Marital debts are any debts incurred during a divorce. In most cases, the court also considers debts incurred before the marriage as marital debts. This means each party is equally accountable for the debts, and they will be split the same as property.
401ks and Retirement Accounts
Retirement accounts are split just like any other property in a divorce. But, most people try to avoid cashing them out early. To do this, a party could give up another equally valuable asset in exchange. If someone cashes out their retirement before property division, it’s split in half just like any other savings accounts.
Inheritance is one of the only forms of property that is usually kept separate in a divorce. However, it will be split if the inheritance was left to both parties or if the assets were commingled. For example, if the inheritance was a house and both parties lived in it, it is now commingled.
The marital home is split like any other piece of property, but it's often a complicated process. Like many other things, it cannot just be split down the middle. So, either the house is sold or one party takes it and buys out the other party. Another complication with the marital home is if kids live there too.
Whether there is one child or five, it’s rarely easy to figure out custody, placement, and child support. Parents first try to find a compromise together. If the parents can't agree, the court decides based on the child's best interests.
The Wisconsin child custody laws outline how the court determines child custody. The court assumes that both parents will share custody unless one parent is a danger to the child. In most cases, parents share custody 50/50.
There are many options for placement schedules. Placement schedules are decided based on everyone's calendars, needs, and preferences. Some parents switch off having the child every week, some switch off every day. Sometimes one parent has more placement than the other if it’s in the child’s best interest.
One parent pays child support when there is an imbalance in income or in placement time. Child support is meant to support the child and create positive living situations with both parents. How much child support a party pays can be calculated using our child support calculator.
The court uses Wisconsin’s list of alimony factors when deciding if a party needs financial support. Some of the key factors include marriage length, property division, and earning capacity. The Wisconsin courts call alimony, spousal support.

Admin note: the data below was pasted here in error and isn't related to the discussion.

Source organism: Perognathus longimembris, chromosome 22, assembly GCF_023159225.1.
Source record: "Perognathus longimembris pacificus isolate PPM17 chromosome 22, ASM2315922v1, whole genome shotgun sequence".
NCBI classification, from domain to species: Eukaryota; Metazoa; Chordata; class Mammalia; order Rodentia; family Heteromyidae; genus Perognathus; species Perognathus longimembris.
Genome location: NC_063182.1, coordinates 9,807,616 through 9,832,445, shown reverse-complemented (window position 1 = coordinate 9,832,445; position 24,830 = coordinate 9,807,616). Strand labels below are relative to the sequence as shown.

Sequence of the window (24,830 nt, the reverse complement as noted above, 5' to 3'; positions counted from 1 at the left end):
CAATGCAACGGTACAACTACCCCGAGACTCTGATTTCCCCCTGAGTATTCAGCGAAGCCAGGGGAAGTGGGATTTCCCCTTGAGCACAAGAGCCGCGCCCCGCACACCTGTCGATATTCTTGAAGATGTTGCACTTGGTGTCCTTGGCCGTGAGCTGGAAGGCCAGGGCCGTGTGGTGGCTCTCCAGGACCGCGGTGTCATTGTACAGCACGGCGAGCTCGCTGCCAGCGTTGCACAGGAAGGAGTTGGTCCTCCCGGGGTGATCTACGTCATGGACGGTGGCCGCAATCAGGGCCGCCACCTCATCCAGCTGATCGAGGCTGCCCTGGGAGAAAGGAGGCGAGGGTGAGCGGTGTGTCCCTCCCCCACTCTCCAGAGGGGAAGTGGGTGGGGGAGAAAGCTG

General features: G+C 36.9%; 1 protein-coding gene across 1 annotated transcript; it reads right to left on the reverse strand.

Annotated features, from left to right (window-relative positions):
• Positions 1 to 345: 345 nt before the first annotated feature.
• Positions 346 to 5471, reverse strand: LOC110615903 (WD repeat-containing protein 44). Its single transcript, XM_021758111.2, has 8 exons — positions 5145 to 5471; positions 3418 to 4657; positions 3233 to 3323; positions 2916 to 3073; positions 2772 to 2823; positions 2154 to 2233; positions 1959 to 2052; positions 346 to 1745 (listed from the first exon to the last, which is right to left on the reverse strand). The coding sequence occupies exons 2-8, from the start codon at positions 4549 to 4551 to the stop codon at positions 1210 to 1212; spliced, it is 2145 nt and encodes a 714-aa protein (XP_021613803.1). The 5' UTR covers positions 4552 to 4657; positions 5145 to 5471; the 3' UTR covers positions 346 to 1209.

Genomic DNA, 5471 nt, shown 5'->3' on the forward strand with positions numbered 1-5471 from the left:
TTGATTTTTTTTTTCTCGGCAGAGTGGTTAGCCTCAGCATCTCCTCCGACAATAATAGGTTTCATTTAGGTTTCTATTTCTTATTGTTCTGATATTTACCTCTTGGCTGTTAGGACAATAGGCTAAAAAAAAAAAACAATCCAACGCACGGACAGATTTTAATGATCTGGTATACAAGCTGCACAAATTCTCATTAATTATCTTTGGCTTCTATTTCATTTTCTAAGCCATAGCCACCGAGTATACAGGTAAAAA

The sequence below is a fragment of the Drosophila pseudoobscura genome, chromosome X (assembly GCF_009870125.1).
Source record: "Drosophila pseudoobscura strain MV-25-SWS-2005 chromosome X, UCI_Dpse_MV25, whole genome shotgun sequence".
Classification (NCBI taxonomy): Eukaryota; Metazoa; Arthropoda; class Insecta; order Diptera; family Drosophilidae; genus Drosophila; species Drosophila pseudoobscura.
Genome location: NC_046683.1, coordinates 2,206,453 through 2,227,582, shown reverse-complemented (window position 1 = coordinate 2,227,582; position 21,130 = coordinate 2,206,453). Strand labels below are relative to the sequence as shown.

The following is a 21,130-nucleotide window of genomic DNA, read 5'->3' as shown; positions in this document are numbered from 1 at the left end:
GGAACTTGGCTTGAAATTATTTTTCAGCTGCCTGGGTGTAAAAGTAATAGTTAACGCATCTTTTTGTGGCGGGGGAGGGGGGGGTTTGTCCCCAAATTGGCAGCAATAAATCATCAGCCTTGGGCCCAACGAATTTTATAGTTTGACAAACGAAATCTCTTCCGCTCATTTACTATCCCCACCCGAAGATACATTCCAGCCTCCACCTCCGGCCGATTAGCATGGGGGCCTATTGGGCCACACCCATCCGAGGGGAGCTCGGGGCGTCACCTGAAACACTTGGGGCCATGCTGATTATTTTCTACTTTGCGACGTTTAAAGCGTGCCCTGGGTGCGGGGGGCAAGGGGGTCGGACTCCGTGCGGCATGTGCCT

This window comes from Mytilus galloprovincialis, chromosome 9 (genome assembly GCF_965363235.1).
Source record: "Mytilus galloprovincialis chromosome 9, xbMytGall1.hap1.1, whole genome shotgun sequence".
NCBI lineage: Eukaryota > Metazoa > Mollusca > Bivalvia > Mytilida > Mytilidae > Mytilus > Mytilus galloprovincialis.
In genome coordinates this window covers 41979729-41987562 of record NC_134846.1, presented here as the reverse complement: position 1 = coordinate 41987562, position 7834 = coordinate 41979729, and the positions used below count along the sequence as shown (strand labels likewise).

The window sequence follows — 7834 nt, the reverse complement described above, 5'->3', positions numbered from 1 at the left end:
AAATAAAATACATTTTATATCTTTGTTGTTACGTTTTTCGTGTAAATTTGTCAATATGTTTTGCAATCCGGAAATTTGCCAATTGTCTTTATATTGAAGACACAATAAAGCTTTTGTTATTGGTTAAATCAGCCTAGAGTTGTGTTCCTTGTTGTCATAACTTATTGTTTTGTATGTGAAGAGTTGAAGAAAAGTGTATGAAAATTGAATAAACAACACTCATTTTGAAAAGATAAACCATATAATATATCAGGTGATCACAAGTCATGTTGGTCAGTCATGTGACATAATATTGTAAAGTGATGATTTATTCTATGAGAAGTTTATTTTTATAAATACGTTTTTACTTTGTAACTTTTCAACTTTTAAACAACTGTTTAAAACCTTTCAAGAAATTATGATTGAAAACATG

Calculating Spousal Support
Wisconsin law doesn’t have a set equation to calculate alimony. So, our alimony calculator estimates using equations used by attorneys. For a personal estimate that takes all factors of your situation into account, contact Sterling Law Offices to speak with an attorney.
Are you ready to move forward? Call (262) 221-8123 to schedule a strategy session with one of our attorneys.
Do I Really Need To Hire an Attorney?
In Wisconsin, you do not need an attorney to file or complete a divorce. But divorce is complicated, so it is in your best interest to at least discuss your case with an attorney. There is also the option to use an attorney for only part or parts of your case. For example, we have a DIY Divorce option.
How Much Does It Cost To Get a Divorce in Wisconsin?
The filing fees for a divorce are usually around $175. But, the full cost of divorce can be much more. The full cost analysis includes other charges such as fees for a parenting class, a guardian ad litem, and/or an attorney.
At What Point During the Process Can a Spouse Remarry?
You cannot remarry during the divorce process at all. Furthermore, you cannot remarry for at least 6 months after the divorce.
Can You Date While Separated in Wisconsin?
Wisconsin doesn't restrict dating during separation, divorce, or even marriage. However, who you choose to date could impact child custody/placement decisions–especially if you choose to live with them.
Can the Final Divorce Judgment Be Changed in the Future?
It is rare for a court to reopen or reverse a divorce settlement in Wisconsin. One of the only reasons this would happen is if there was evidence of coercion, threats, or false documents.
Frequently Asked Questions
How are assets divided in a divorce in Wisconsin?
Divorcing parties first have the option to split assets and come to an agreement on their own. If they cannot agree, the court will decide for them. When the court decides, property is split 50/50, but they do take other factors into account.
How long do you have to be separated before divorce in Wisconsin?
Some states require couples to be separated before they can file for divorce. In Wisconsin, there are no requirements of separation before divorce papers can be filed. Once papers are filed though, the divorce cannot be finalized until the 120-day waiting period is up.
Is Wisconsin an alimony state?
Wisconsin does have alimony as an option in divorce cases. But, in most cases, neither party pays alimony. Alimony is most common in long-term marriages where one spouse makes significantly more than the other.
Does length of marriage affect divorce settlement?
The length of marriage does impact a few things in a divorce. For example, in short-term marriages, the court orders alimony less often. Also in short-term marriages, the court may be more willing to view property from before the marriage as separate property.